Heavenly Sky Juice

Bahamian Sky Juice is a gin-based tropical nectar worthy of the gods.
Dangling in clusters from trees, piled high on vendor’s tables, and featured at every beach shack, coconuts are everywhere in the Bahamas.

Sipped straight from the shell, green coconut water is ambrosial.

The recipe is simple: to prepare green coconut water, first find a nearby coconut vendor, then politely ask him (or her) to lop of the top of that chilled green coconut you just purchased. If you’re handy with a machete—and don’t have a career that depends upon having a complete set of fingers—try opening one yourself. It’s as hard as it looks.

Before the recent outbreak of lethal yellowing disease (a systemic disease caused by a tiny insect) in coconut palms, enterprising folk could be seen nearly every day on the beach peddling chilled green coconuts from wheeled coolers. Nowadays, fresh coconuts should be purchased from established vendors at roadside coconut stands. They are easy to spot: tables stacked high with ripe coconuts picked straight off of trees, huge white jugs of fresh coconut water, and coolers full of chilled young green coconuts.

Some rums for your coconut.
Green coconuts, or jelly coconuts (so named for the jellylike coconut meat) are credited with nearly-magical health properties. Outside, they are yellow-green, inside, they contain deliciously creamy white meat (the jelly) and coconut water. Said to be a superb hair-of-the-dog, green coconut water is also often a hapless participant in evening-before offenses. As a line from an old calypso says:
The thing that's best if you're feelin' glum
Is coconut water with a little rum
Mix fresh coconut water with an ounce of two of a dark medium-bodied rum, add a squeeze of fresh lime juice, and get ready for some some quality lime time (to “lime” in the Caribbean is “to hang out”).

Sky Juice—a delectable combo of gin, coconut water, sweetened milk, and spices—is a point of national pride for many Bahamians. The original Sky Juice is an early 20th century short drink made by combining 1 part gin and 4 parts coconut water. At that time, these two ingredients were easy to come by for even the poorest folks scattered throughout the islands. Soon this concoction became a popular anytime drink, perfect as a pick-me-up or aperitif.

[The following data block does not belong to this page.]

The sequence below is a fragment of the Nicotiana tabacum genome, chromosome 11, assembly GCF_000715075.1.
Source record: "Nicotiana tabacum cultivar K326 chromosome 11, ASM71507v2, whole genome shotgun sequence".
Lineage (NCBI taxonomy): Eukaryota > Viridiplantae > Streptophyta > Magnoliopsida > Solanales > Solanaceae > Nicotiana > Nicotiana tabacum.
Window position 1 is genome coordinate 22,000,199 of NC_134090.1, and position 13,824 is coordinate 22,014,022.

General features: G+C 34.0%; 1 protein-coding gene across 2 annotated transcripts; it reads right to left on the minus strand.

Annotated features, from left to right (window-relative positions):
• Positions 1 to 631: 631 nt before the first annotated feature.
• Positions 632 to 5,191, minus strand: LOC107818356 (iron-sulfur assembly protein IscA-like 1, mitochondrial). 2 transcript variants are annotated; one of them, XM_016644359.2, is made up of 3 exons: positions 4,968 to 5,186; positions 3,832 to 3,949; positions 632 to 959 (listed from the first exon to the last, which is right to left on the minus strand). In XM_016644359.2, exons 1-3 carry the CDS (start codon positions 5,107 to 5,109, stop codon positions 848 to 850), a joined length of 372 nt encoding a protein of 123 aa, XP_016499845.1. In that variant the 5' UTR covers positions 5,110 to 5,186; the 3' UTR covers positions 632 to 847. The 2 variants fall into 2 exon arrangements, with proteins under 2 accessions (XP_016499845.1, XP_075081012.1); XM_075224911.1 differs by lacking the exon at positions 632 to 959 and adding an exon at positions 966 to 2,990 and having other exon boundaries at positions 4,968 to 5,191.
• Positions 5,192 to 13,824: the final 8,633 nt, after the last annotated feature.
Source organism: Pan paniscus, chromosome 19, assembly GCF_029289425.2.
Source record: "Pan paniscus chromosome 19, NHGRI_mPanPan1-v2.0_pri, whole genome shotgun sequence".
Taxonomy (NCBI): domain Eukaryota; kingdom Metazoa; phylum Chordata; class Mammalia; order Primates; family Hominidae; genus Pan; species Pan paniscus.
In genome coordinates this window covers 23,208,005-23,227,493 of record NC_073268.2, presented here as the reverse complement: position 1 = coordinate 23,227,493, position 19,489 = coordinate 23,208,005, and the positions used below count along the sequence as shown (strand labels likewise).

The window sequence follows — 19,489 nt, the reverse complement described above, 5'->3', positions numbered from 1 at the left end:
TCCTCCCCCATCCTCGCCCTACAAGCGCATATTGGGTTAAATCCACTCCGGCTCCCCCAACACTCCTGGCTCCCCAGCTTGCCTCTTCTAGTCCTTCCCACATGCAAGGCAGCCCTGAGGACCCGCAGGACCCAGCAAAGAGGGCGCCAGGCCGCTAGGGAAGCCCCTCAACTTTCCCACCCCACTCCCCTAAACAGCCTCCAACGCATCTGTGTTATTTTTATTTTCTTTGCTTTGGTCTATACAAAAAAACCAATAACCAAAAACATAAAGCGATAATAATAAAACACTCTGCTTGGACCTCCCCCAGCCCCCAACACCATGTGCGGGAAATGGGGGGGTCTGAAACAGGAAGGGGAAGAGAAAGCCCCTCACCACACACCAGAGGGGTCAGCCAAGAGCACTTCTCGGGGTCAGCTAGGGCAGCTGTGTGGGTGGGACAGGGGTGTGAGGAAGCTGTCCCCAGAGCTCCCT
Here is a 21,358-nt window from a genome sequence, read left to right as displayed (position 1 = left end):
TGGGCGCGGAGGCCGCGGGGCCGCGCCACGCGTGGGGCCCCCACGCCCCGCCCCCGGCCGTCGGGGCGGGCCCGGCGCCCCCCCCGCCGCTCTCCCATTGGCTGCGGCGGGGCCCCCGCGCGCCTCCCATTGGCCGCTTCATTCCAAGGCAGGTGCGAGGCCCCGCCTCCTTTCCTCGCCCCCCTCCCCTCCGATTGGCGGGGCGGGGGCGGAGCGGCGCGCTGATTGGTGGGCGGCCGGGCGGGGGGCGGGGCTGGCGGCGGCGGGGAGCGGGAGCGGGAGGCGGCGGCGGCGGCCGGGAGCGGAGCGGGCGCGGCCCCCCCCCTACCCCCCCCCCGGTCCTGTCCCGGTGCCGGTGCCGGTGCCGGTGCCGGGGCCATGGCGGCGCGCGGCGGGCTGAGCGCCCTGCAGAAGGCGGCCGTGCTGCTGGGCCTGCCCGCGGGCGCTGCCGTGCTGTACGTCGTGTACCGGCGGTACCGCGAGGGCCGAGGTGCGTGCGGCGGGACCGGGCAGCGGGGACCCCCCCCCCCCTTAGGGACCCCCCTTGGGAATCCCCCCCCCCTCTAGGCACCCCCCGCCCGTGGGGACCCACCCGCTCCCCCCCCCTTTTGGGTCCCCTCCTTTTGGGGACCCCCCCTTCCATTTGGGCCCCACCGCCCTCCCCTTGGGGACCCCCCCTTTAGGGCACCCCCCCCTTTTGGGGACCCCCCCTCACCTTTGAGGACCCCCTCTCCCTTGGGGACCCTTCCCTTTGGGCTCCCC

At some point, a bit of sweetened condensed milk (a pantry staple in Caribbean kitchens) and spices were added to the mix, giving this drink a festive creaminess akin to coquito. Known as Gully Wash in the Out Islands, this is the modern version of Sky Juice enjoyed by locals and tourists alike.

There are a few thoughts regarding the name. Some think it references the coconut water—coconuts form at the top of high palms, therefore to drink coconut water is to drink the sky’s juice—while others tell you that it’s named for the cloudy color. At a recent visit to Goldie’s Conch House, our bartender leaned over and confided that it was he who christened the drink “Sky Juice”. He merely winked as a reply to our query, “But why?”

Most locals enjoy Sky Juice as an after-dinner cocktail in lieu of traditional dessert, but we have been known to sip this sinfully boozy drink while indulging in a plate of piping hot conch fritters at the Tiki Bikini Hut on Bay Street.

Bahamian Sky Juice

Serves 2-4

Sky Juice is best made by the pitcher. Although some folks like to substitute rum (no argument here), the botanicals in the gin give this drink its unique flavor. Be sure to chill it to allow the flavors to meld.
  • 16 ounces unsweetened coconut water
  • 8 ounces London Dry gin
  • 8 ounces sweetened condensed milk
  • 1/4 teaspoon freshly grated nutmeg
  • 1/4 teaspoon freshly grated cinnamon
  • Pinch of ground cloves
In a 1-liter pitcher, stir together all ingredients until thoroughly combined. Chill in refrigerator for 2 hours. Serve over ice.